The Axis 3 budget saw the biggest decrease from original to final budget with a reduction of 51%. Measure 331 was the most dramatically reduced from €9m to just €18k which is a reduction of 99.7%. Other Measures that were substantially reduced included Measure 312 Business creation and development (76%) and Measure 321 Basic services (72%). Measure 321 was transferred to LEADER during the Programme. Measure 323 Conservation and upgrading of rural heritage, was the only Measure to have its allocation increased (by 10%). The two dominant Measures in Axis 3 were Encouragement of tourism activities Measure 313, accounting for 43% of the Axis budget and Diversification into non-agricultural activities, Measure 311, accounting for 21% of the Axis budget. The actual average co-financing rate for the Axis was 47% with rates varying from 39% for Measure 313 to 69% for Measure 331. With the exception of Measure 313 which achieved 85% of actual spend to budget, all other Measures either met or exceeded their budget, with the overall actual spend to budget being 99% for the Axis as a whole.

Axis 4 - Green

Axis 4 funding was reduced by 38% from original to final budget, and would have been greater had the Measure 321 Basic Services budget not been transferred to LEADER. The biggest reductions in budgets occurred in Measure 412 Implementing local development strategies, environment and land management (86%) and Measure 421 Cooperation projects which was reduced by 62%. Implementing local development strategies, Quality of life Measure 413, increased by 5%. In reality the split between Measures 411, 412 and 413 was less well defined as LEADER usually funded multi sectoral projects. The two dominant Measures in Axis 4 were 413 and 411 which represented 47% and 31% of Axis spend. The Cooperation Measure 421 accounted for the smallest spend at just 3% of the Axis, followed by Measure 412 at 6%. This may reflect the lower priority that was given to cooperation and the environment in LEADER in this programme. Measure 431, which encompasses the running and management costs of the 20 Scottish LAGs, accounted for 12% of the Axis expenditure. The overall co-financing rate was 69% at Axis level which is by far the highest co-financing rate of all the Axes. This varied from 62% in Measure 431 Running LAGs to 73% in Measure 412 Implementing local development strategies, environment and land management. Overall Axis 4 achieved 100% spend to budget with Measures 421 and 431 being very close to target at 99%.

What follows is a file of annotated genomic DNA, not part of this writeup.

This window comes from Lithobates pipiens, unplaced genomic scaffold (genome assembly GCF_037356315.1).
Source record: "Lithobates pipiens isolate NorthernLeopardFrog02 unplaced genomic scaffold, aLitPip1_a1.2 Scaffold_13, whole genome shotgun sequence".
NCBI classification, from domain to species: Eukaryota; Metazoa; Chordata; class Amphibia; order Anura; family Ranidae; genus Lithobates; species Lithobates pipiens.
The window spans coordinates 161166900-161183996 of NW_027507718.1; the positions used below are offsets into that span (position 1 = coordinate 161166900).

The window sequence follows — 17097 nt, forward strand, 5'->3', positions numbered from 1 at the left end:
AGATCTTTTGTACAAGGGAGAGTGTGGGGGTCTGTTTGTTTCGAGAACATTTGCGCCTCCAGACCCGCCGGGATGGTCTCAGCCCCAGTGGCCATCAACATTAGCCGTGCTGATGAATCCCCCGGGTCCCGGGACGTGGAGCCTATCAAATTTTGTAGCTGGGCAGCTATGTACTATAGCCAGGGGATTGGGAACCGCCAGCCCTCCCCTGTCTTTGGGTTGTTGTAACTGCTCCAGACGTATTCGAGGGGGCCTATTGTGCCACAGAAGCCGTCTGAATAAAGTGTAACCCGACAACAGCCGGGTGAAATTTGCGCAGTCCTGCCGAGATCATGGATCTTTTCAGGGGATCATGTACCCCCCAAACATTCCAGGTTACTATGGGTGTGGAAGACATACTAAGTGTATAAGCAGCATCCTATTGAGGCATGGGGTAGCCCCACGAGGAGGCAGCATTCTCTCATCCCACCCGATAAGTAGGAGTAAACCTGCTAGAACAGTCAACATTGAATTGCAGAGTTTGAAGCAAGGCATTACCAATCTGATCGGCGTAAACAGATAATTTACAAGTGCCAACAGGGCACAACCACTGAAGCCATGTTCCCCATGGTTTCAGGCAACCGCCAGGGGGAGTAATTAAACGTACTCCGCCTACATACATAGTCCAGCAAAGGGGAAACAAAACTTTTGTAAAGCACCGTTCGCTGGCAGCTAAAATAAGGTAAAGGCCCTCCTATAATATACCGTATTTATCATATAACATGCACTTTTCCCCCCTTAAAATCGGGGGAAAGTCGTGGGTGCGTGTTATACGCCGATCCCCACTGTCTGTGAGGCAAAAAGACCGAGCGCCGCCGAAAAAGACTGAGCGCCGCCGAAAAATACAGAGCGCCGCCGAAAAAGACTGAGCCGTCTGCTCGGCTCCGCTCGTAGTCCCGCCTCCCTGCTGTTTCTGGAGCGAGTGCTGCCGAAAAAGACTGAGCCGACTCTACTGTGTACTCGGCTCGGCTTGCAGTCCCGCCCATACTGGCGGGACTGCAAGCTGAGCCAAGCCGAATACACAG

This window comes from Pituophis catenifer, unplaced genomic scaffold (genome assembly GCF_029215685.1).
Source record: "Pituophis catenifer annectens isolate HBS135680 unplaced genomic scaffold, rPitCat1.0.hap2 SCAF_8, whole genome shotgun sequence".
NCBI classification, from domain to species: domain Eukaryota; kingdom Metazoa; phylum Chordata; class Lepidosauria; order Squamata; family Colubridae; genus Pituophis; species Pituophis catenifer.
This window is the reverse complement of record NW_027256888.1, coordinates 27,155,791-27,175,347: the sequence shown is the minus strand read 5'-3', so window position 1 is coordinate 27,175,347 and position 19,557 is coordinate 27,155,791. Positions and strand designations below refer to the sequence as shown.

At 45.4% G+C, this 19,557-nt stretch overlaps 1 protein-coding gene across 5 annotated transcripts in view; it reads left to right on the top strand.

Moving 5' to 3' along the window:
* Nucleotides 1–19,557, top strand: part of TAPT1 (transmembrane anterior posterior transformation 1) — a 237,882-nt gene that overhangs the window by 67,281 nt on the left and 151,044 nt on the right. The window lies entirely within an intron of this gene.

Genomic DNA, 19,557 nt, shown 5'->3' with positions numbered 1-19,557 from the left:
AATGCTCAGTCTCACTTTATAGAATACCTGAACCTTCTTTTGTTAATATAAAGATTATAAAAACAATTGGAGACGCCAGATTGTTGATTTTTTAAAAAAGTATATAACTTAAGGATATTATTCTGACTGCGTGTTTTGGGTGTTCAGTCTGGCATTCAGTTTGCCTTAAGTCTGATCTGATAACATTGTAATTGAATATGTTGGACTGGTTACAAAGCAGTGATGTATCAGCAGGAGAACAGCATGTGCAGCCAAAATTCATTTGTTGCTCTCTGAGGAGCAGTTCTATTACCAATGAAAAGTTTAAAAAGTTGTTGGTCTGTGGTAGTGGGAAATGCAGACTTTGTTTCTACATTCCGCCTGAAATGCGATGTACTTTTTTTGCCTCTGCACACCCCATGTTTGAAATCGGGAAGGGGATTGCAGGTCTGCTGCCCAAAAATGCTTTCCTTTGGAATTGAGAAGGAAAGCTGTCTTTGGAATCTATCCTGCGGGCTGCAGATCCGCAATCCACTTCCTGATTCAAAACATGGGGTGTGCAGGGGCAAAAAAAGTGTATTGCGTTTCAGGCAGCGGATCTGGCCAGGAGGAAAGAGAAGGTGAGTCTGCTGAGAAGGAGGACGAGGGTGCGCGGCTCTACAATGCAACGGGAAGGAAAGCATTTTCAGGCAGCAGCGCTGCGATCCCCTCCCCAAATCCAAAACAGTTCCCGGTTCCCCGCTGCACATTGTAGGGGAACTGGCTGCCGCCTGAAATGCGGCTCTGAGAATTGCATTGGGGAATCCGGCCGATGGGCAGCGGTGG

Axis 5 - Green

The budget for Axis 5 Technical assistance rose substantially (by 61%) from the original budget to final budget. The actual spend in Axis 5 met its target with an intervention rate of 48%.

2.2.4 Summary of financial allocations

The overall budget for the SRDP reduced by 32% from an anticipated public spending value of €2.133 billion when approved in 2008 to €1.425 billion. Whereby, the Scottish Government contribution was reduced by 52%, while the EAFRD budget remained almost unchanged with an increase of 0.03%.

The drastic reduction of the overall SRDP budget left the internal distribution of funding across the four Axes fairly intact, with only Axis 5 seeing an increase. Within Axes, however, the review impacted quite differently across the Measures, whereby a number of areas originally identified as in need of development, such as training (Measures 111 and 331), Setting up of young farmers (Measure 112), and Co‑operation for development of new products (Measure 124), Economic improvements and payment in forestry (Measures 122 and 225) took significant cuts to a sixth and below of their original budget value. In contrast, some of the bigger Measures including modernisation (Measure 121) and first afforestation (Measure 221) received increases to their original budget.

2.3 Programme Performance Indicators

The Performance Indicator framework of the SRDP was created in direct alignment with the CMEF as part of the EAFRD requirements. Output, result and impact indicators formed the three groups of performance measurement whereby data for output and result indicators were captured via project reporting (in the case of the GVA result indicator data capture was undertaken via a number of evaluation surveys) and impact indicators assessed and calculated through evaluation.